Know that feeling when you’re zooming along Amtrak’s Northeast Corridor route, and the wifi keeps going on…and off…and on…and off? Crappy train wifi is one of the TWTW team’s top five pet peeves.

Well, hold on to your hotspots people, because relief isn’t coming soon. In an interview with the WSJ this week, Amtrak’s CEO Richard Anderson acknowledged that he recently scrapped a plan to improve wifi service along the NE route.

That’s the sound of working people from DC-to-NYC-to-Boston all sighing at once.



 Nothing like a little #healthcarepolicydrama to welcome everyone back from a sleepy holiday week. On the exact day the HHS-proposed rule for drugmakers including list prices in TV ads was set to go into effect, a federal court struck it down. The court’s ruling asserted that HHS has no explicit authority to make drugmakers disclose price, and in proposing the rule, had overstepped its authority. Bonus points for the reader that can make #healthcarepolicydrama trend on Twitter.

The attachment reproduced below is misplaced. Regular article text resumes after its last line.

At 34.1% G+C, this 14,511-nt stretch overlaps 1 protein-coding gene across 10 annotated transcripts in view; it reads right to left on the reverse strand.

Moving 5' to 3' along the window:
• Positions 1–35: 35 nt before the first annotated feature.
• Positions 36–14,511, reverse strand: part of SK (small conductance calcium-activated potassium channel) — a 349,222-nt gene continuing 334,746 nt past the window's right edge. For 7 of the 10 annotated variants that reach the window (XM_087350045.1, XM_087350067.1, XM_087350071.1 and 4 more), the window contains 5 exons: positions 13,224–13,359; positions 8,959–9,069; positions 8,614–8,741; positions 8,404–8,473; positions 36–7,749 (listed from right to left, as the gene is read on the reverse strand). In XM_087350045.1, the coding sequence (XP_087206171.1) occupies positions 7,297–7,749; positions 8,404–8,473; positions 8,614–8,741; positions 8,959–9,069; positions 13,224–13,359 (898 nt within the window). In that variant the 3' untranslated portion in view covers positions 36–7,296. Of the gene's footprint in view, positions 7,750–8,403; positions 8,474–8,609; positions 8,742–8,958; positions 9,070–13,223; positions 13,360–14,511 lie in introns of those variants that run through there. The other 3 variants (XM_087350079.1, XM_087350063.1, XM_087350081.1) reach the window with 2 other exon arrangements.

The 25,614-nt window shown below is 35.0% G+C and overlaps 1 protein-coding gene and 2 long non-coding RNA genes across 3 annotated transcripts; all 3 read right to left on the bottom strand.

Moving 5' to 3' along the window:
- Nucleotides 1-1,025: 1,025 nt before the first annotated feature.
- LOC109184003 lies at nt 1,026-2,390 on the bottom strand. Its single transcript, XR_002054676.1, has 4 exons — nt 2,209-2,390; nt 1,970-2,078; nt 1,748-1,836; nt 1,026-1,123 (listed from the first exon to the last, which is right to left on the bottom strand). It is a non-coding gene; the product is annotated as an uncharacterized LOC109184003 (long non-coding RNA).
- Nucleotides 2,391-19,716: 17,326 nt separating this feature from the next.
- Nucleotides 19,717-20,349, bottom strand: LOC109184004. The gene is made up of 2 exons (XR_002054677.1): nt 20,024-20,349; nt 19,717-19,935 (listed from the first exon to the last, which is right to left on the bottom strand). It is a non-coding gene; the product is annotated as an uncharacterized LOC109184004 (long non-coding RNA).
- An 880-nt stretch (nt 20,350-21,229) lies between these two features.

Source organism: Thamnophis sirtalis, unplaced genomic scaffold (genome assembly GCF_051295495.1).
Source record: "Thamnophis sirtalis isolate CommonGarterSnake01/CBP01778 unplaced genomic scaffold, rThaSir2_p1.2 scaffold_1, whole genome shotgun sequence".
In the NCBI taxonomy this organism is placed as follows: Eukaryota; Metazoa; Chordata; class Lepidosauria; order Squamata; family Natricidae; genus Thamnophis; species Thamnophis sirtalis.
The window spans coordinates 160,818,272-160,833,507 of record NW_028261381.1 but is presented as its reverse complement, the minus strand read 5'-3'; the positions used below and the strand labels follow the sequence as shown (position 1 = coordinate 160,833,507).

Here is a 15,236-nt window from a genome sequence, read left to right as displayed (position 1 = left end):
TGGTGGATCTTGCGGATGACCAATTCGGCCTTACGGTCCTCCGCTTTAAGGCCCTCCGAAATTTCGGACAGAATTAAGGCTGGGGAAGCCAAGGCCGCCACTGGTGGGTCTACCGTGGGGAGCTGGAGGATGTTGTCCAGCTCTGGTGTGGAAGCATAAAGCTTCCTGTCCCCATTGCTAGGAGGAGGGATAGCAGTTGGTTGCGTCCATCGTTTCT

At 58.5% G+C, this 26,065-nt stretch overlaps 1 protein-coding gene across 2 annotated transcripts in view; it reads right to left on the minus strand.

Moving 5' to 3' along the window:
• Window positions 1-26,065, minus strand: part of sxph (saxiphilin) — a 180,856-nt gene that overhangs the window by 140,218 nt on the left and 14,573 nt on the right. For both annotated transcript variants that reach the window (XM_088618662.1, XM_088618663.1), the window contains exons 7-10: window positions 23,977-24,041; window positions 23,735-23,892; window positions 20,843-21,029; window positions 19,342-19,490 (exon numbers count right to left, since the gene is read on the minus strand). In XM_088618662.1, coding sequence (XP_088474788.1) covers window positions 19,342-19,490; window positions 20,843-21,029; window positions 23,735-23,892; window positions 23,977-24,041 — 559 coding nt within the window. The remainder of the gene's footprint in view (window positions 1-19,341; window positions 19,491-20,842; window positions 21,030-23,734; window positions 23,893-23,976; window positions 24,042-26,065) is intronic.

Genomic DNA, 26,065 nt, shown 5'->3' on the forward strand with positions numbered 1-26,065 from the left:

ICER loves creating a little suspense, and they did just that with the release of their potential 2020 review topics. Potential review candidates include therapies in breast cancer, hemophilia A, HIV and MS. ICER put the emphasis on potential, noting, “It is possible that not every topic listed here will be subject to an ICER review, just as it is possible that ICER may review other topics not included on this preliminary list.” Which is HEOR-speak for “sleep with one eye open.”


 John Carroll at Endpoints covered somerecent comments from the FDA’s head of the Center for Drug Evaluation and Research, Janet Woodcock, about the drug development and review process. Some areas of particular interest to the agency? Encouraging drug developers to pursue basket studies, integrating patient-reported outcomes in trial design and recognizing neuroscience as an “up and coming” area.